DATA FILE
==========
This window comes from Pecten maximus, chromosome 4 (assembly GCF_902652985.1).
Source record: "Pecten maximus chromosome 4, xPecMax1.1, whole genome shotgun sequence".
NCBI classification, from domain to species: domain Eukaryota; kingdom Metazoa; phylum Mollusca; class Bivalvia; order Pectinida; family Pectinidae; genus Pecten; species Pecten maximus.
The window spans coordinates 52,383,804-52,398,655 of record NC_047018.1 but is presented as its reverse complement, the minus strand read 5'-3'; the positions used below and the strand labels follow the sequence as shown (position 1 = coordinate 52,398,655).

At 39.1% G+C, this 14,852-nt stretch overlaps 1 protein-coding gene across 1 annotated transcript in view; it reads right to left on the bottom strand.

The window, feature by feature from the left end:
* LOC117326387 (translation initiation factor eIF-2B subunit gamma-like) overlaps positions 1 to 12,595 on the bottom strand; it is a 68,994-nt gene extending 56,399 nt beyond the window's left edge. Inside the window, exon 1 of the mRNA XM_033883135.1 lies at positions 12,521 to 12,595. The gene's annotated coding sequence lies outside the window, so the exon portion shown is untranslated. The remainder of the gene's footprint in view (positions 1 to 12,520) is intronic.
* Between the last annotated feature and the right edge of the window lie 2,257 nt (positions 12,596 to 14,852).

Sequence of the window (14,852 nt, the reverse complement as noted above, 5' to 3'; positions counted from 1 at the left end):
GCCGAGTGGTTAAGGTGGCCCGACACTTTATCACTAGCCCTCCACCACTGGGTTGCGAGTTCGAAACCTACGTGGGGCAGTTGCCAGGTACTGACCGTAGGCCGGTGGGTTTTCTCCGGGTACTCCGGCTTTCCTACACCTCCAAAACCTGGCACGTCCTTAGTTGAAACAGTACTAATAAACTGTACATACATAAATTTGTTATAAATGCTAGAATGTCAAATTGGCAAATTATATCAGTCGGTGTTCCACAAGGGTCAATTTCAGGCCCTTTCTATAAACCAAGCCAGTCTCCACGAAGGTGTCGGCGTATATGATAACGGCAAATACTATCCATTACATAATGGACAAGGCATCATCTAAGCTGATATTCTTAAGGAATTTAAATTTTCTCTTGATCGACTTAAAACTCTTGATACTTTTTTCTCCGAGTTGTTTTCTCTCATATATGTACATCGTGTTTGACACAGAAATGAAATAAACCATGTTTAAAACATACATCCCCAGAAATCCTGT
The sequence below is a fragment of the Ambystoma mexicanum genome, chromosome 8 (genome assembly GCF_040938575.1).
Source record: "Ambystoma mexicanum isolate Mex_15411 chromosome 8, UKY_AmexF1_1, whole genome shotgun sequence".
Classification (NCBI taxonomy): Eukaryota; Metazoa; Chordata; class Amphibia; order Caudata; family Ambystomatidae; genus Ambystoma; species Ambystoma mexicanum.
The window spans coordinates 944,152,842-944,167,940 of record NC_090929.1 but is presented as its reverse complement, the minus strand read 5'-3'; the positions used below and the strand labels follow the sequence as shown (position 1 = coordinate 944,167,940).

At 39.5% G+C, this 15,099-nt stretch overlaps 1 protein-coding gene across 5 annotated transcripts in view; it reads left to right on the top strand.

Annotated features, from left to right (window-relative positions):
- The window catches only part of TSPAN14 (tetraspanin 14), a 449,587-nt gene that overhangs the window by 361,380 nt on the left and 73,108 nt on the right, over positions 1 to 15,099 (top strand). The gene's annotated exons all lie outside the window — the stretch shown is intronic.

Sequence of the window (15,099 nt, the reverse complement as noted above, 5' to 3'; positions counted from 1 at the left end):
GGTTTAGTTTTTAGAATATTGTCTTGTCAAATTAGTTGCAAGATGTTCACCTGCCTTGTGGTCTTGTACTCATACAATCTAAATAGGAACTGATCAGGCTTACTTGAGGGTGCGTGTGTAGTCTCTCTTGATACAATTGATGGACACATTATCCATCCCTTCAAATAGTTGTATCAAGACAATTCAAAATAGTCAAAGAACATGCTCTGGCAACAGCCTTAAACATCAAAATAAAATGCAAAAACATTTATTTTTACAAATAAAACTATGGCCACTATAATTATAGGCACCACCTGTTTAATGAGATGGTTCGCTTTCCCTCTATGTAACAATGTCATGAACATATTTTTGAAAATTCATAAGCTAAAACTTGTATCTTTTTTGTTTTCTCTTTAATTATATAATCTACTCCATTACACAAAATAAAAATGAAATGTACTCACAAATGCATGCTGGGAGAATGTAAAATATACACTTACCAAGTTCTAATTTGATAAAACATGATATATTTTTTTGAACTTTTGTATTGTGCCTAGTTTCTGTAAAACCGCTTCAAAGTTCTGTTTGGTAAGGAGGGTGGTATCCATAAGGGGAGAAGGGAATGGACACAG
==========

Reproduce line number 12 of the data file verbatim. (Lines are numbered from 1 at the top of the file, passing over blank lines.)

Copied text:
Source record: "Ambystoma mexicanum isolate Mex_15411 chromosome 8, UKY_AmexF1_1, whole genome shotgun sequence".